The feeling of heading out for half an hour on a whim was thrilling. It was so novel, so out of the ordinary. It was a proper treat and certainly taught me to value spontaneity; something no one had mentioned previously. 

Children Have the Best Memories

No one tells you that, when you have a child, you are essentially letting your own little fact-checker into the house. Who needs a smart speaker to keep a track of your important information when you have a child who never forgets anything ever? 

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My whole life is spent fobbing other adults off with vague promises of things that I say I will do, but hope that they will soon forget about so I don’t have to. In work (although never for anything I write for The Dadsnet, obviously) as well as in my personal life, I find that you can often kick any tiresome cans along the road by doing that. You cannot do that with children. 

If you make an off-hand comment about ice cream, you will be hounded incessantly until you provide the required sweet treat. When you happen to mention that you might possibly, at some point, maybe take them to Alton Towers, you will be subjected to monthly progress requests until you follow through on your pledge.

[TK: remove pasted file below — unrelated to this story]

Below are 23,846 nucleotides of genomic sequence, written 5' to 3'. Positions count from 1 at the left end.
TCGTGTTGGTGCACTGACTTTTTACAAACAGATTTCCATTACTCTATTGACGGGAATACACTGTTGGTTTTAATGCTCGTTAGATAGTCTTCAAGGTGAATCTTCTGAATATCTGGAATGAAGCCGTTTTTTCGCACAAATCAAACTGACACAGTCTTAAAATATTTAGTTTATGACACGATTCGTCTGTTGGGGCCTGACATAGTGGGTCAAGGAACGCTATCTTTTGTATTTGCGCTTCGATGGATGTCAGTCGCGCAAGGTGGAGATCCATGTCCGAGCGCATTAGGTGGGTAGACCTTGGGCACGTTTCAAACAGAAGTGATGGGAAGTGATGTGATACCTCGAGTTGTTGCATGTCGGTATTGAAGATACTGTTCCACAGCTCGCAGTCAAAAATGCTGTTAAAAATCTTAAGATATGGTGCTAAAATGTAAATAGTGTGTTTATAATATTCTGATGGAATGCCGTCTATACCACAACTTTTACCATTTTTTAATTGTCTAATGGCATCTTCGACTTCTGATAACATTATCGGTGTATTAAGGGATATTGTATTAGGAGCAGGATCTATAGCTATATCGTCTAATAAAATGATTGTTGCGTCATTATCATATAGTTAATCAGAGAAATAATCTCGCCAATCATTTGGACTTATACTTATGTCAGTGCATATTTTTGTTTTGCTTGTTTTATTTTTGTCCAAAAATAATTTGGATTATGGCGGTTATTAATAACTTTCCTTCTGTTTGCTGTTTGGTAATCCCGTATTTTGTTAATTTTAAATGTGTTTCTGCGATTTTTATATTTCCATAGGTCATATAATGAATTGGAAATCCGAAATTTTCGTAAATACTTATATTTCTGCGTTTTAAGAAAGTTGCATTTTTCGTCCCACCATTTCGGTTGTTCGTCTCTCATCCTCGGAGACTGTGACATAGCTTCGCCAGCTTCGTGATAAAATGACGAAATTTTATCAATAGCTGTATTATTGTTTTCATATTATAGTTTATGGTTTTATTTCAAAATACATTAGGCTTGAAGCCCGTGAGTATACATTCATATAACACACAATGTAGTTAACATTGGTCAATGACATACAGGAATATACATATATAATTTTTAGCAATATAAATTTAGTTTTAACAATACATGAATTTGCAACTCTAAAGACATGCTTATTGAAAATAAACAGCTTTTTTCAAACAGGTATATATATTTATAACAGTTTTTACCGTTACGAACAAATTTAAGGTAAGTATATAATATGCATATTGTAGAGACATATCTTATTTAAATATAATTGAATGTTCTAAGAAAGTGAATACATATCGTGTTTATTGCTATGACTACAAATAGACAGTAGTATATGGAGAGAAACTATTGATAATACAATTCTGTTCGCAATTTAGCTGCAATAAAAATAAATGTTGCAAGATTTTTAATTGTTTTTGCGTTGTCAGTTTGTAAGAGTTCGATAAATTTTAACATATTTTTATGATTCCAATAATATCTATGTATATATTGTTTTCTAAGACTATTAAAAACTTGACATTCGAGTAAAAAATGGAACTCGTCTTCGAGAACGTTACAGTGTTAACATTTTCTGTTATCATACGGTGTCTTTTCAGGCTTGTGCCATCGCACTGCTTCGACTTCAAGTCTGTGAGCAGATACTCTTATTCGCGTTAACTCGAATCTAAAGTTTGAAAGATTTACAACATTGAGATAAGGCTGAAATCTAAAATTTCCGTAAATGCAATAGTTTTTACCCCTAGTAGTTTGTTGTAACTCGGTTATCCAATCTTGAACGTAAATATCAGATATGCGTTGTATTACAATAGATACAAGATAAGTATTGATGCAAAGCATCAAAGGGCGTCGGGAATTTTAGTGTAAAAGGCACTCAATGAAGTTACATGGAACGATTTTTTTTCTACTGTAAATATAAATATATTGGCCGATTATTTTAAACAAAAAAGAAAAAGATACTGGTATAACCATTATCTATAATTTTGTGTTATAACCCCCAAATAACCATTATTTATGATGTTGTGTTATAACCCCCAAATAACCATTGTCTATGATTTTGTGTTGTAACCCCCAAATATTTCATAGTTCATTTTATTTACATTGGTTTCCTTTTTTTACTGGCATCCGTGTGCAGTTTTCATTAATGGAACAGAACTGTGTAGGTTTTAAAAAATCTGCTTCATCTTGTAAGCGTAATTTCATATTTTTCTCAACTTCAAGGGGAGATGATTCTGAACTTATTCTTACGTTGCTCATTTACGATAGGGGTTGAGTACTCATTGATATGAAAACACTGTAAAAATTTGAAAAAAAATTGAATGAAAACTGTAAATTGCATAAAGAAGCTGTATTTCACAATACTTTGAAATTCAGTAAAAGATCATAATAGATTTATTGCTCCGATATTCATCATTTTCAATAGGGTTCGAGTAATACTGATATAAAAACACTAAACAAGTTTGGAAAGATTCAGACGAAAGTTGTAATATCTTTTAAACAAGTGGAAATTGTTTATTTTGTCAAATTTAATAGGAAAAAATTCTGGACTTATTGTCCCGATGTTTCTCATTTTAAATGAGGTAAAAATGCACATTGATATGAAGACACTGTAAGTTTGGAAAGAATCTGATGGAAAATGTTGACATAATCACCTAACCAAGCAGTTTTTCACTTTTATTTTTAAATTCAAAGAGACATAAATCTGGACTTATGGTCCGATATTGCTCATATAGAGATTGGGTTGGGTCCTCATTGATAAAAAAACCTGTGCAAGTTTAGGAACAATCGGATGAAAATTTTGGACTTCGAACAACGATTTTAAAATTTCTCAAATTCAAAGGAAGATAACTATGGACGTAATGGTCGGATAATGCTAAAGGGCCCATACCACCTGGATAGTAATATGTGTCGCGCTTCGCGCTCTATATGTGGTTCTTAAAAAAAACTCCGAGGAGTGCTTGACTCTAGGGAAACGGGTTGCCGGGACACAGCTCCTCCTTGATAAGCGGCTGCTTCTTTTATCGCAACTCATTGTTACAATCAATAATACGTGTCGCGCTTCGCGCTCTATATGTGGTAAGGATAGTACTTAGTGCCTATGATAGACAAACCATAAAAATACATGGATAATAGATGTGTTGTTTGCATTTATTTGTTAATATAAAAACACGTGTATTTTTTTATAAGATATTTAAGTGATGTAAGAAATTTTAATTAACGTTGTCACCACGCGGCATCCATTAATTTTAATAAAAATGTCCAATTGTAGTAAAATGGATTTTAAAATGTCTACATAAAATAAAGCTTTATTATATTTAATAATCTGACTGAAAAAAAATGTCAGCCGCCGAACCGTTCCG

You have to remember EVERYTHING that you say, because they will let you know as soon as you contradict yourself. In fact, here’s a conversation that happened in our house this week: 

6-year-old: I can’t find my Hatchimal, we must have thrown her away.

Me: We wouldn’t do that, she cost a lot of money.

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6: I thought I got her for Christmas.

Me: She cost SANTA a lot of money.

6: I thought Santa and the elves built the toys themselves.

Me: …

How Easy We Have It

Some bits of parenting are hugely difficult, of course, but a lot are much easier than I thought they would be. It might say more about my previous choice of viewing than anything else, but the TV shows and films I remember watching referring to child rearing always made things like nappy changing look ludicrously complicated.